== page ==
• Symptoms last ≤ 6 months following termination of the stressor
  • Inappropriate subjective distress (not in relation to the nature of the event)
  • Impaired functioning

Grief [6][15]

  • Definition: normal reaction to the loss or death of a loved one
  • Kübler-Ross model: a model describing 5 stages of emotional changes an individual experiences in grief (denial, anger, bargaining, depression, and acceptance; can manifest in any order)
  • Features (often occurs in waves)
  • Duration: vary significantly among different cultural groups (commonly resolves within 6 to 12 months)

Persistent complex bereavement disorder [16]

  • Definition: a pathological grieving process
  • Diagnostic features
    • Persistent preoccupation with the death of someone close
    • Clinically significant yearning for the deceased that persists beyond 12 months (adults) or 6 months (children)
    • The disturbance impairs social and/or occupational functioning.
    • Suicidal ideation can be present (as opposed to grief).
    • Criteria for a major depressive episode can be met during the course of the disorder.
    • Difficulty adjusting to life without the deceased
    • Yearning that is inconsistent with cultural norms
  • Additional features

Patients who have experienced significant loss due to serious illness, disability, the death of a loved one, or a natural disaster may present with symptoms that resemble a depressive episode. These patients should be carefully assessed to see whether they fulfill the diagnostic criteria for MDD.

Depressive disorder due to another medical condition [6]

Substance/medication-induced depressive disorder [6]

Disruptive mood dysregulation disorder (DMDD)

  • A disorder characterized by persistent irritability and episodes of extreme behavioral dyscontrol; in children under 18 years of age.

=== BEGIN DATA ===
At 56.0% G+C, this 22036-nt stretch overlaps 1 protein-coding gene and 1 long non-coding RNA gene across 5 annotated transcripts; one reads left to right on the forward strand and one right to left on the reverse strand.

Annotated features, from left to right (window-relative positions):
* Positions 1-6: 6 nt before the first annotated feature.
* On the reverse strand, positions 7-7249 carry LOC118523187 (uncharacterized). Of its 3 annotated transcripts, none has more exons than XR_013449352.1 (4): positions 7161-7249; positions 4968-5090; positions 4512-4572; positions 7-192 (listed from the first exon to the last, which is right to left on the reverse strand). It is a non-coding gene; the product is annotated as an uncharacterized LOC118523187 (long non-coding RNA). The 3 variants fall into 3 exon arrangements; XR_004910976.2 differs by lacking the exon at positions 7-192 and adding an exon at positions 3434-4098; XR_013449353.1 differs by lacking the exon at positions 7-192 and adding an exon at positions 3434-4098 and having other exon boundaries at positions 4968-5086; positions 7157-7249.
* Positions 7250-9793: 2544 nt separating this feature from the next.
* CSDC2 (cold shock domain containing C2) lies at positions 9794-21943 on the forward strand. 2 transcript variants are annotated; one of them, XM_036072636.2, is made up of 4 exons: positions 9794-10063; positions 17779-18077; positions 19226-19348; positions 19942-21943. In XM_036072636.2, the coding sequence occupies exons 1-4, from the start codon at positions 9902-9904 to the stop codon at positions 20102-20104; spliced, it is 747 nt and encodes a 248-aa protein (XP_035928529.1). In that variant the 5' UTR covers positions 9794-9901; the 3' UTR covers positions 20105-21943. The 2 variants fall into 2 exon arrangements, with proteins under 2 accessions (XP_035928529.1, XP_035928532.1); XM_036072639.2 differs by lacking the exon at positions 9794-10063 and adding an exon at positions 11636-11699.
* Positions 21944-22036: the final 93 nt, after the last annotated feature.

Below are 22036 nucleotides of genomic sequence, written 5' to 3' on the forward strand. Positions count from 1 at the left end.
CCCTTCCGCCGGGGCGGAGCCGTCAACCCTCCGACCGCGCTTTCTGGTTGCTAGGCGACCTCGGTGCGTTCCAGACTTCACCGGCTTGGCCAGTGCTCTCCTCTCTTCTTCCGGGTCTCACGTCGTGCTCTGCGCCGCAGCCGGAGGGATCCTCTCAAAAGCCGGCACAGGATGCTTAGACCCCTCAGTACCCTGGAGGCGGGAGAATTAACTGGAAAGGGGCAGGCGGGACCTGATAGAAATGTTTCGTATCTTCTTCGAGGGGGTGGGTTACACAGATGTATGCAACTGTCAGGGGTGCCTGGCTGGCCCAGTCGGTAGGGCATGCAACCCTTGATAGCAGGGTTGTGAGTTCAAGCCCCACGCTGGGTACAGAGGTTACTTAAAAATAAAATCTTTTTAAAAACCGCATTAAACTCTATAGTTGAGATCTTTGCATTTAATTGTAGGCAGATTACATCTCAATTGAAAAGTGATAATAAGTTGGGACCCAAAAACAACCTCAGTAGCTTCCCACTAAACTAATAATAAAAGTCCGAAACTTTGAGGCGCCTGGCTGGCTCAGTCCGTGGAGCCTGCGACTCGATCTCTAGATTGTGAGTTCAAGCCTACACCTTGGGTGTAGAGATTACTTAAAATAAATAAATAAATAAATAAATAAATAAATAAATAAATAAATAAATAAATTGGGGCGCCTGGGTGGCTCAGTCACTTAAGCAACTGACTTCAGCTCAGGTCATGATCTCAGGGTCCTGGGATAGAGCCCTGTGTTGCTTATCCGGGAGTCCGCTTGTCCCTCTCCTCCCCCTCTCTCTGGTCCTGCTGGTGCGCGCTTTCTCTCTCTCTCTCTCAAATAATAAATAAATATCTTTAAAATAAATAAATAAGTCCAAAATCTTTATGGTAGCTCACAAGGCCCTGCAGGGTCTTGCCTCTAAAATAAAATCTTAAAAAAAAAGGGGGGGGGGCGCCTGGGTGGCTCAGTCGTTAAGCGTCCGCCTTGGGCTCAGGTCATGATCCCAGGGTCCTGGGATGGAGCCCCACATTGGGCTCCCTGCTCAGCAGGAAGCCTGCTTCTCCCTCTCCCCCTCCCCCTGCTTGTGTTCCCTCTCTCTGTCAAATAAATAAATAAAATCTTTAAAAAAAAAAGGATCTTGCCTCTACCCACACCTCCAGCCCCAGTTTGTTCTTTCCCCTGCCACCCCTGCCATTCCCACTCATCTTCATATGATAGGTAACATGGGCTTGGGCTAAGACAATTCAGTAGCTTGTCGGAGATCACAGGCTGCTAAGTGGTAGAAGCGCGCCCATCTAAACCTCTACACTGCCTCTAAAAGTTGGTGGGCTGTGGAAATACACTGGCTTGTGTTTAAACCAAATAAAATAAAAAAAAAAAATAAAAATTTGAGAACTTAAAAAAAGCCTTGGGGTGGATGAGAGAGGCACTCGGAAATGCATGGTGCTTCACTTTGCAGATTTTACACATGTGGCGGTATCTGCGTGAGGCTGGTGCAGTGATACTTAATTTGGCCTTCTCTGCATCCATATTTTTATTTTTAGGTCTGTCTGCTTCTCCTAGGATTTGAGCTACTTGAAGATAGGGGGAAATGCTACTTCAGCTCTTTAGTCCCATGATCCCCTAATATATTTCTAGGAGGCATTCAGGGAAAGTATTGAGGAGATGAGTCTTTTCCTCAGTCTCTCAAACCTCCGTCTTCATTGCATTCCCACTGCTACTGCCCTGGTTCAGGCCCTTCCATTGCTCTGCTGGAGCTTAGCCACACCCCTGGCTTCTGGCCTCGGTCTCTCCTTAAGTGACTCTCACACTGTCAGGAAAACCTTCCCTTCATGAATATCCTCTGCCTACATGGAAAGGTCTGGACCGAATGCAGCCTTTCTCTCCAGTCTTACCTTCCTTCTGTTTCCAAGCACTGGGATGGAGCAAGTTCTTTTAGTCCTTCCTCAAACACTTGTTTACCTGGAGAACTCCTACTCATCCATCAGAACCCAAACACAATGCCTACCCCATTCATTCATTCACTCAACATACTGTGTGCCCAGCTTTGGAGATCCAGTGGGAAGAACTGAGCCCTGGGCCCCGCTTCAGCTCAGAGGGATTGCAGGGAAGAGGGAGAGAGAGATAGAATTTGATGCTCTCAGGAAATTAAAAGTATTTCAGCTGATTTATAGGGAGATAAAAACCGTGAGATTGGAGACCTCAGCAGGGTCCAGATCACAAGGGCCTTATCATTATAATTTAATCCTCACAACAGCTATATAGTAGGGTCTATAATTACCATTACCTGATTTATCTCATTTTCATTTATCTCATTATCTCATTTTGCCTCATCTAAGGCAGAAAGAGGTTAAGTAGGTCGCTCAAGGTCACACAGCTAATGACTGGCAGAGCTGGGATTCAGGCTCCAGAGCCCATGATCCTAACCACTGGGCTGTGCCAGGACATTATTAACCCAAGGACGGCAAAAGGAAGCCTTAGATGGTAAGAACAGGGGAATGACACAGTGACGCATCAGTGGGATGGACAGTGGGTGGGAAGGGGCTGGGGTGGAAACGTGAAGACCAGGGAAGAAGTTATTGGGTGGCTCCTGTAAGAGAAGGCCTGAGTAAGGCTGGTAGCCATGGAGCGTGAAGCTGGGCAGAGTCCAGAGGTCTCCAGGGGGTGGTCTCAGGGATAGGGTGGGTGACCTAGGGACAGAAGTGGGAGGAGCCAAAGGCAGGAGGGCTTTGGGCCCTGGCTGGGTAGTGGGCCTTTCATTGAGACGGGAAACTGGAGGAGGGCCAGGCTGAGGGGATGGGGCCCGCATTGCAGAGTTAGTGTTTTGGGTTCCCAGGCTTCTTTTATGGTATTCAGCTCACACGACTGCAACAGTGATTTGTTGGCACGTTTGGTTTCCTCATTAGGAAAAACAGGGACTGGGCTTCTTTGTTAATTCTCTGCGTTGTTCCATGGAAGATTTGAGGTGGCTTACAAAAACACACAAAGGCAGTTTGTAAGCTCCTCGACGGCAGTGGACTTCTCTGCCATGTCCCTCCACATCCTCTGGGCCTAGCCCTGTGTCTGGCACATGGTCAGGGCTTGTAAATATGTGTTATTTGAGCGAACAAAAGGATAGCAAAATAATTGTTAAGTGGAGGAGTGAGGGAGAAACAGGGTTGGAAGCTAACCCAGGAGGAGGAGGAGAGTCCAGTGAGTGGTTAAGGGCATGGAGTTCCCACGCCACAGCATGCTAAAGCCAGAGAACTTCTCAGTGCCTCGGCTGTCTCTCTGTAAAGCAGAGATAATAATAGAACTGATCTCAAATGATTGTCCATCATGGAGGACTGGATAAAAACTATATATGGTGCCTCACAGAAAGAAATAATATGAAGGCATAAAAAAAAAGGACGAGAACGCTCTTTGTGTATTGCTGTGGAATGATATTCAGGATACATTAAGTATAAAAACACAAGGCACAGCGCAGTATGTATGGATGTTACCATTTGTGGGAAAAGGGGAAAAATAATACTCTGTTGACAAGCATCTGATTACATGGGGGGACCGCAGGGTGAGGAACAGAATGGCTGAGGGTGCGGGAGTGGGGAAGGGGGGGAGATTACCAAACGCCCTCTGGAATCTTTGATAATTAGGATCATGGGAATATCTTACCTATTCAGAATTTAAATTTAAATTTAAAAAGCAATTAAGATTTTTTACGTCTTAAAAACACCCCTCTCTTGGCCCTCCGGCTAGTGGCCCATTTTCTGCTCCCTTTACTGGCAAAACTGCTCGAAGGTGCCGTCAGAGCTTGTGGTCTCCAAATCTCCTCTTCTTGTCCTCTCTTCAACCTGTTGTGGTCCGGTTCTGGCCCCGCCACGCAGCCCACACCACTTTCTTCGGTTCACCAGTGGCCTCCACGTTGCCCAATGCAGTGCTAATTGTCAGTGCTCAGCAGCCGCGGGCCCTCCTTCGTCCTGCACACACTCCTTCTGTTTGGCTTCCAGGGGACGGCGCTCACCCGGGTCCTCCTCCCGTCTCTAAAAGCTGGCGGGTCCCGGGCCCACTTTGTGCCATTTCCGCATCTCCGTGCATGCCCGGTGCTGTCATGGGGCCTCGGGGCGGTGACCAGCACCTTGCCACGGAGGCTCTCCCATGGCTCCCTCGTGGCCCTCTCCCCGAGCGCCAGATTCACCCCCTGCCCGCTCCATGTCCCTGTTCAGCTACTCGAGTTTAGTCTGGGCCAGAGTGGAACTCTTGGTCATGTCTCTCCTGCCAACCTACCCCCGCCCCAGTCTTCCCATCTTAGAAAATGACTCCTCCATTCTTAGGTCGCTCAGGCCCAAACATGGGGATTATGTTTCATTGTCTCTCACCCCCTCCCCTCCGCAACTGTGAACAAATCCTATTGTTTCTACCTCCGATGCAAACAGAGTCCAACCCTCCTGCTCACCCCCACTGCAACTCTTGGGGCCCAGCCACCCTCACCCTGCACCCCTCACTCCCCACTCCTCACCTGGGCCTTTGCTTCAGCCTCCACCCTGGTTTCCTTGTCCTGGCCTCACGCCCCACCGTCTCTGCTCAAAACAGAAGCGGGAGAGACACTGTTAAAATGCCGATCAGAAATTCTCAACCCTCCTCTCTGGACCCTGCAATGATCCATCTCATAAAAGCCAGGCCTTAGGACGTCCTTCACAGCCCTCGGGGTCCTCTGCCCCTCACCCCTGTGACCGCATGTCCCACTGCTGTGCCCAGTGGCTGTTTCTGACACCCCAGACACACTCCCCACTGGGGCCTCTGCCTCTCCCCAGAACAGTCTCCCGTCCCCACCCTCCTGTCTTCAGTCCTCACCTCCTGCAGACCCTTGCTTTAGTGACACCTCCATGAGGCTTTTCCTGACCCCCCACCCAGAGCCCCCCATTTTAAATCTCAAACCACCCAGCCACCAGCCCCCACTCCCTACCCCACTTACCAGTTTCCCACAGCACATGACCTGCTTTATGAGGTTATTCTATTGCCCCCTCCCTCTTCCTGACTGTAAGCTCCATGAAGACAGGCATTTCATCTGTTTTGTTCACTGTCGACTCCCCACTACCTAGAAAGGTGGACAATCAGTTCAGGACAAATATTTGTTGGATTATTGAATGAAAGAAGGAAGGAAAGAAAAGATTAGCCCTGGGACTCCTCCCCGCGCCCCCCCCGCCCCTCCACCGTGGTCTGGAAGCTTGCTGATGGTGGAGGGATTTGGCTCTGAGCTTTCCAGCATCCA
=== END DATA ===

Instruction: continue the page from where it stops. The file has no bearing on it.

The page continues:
• Can manifest with severe temper outbursts (verbal or behavioral) ≥ 3 times/week, sometimes with severe, persistent irritability in between outbursts
  • Duration of symptoms: ≥ 12 months
  • Prognosis: Individuals with DMDD are at increased risk of developing major depressive disorder; or anxiety disorders in adulthood.

References: [6][16][17][18][19][20]

The differential diagnoses listed here are not exhaustive.

Approach [21]

  • For initial treatment of adult patients, pharmacotherapy and psychotherapy can be used alone or in combination.
  • For nonresponders to initial pharmacotherapy, consider one of the following:
  • Therapy should be continued until the patient is in remission.
  • Patients with ≥ 3 prior major depressive episodes or chronic MDD (≥ 2 years) should receive maintenance therapy (see below).


MAO inhibitors should not be combined with SSRIs/SNRIs or tricyclic antidepressants, because this may lead to serotonin syndrome.


Other measures

  • Lifestyle changes (aerobic exercise, nutrition, sleep hygiene, social support, stress reduction)
  • Light therapy
  • Repetitive transcranial magnetic stimulation (rTMS)
  • Sleep deprivation therapy
    • Approach: complete or partial (second half of the night) sleep deprivation
    • Effect: A short-term antidepressive effect is achieved on the same day.
    • Goal: restoration of physiological sleep architecture
    • Implementation: 3 cycles/week as follows
      • Staying awake from 7 a.m. of day 1 to 7 p.m. of day 2
      • Recovery sleep from 7 p.m. of day 2 to 7 a.m. of day 3
      • Sleep deprivation should be repeated again as explained above
      • Short sleep phases in between diminish the antidepressive effect and hence should be avoided
      • Sleep-phase-advance (follows a sleep deprivation phase)
    • Complications
  • Electroconvulsive therapy: reserved for severe, refractory, and/or psychotic depression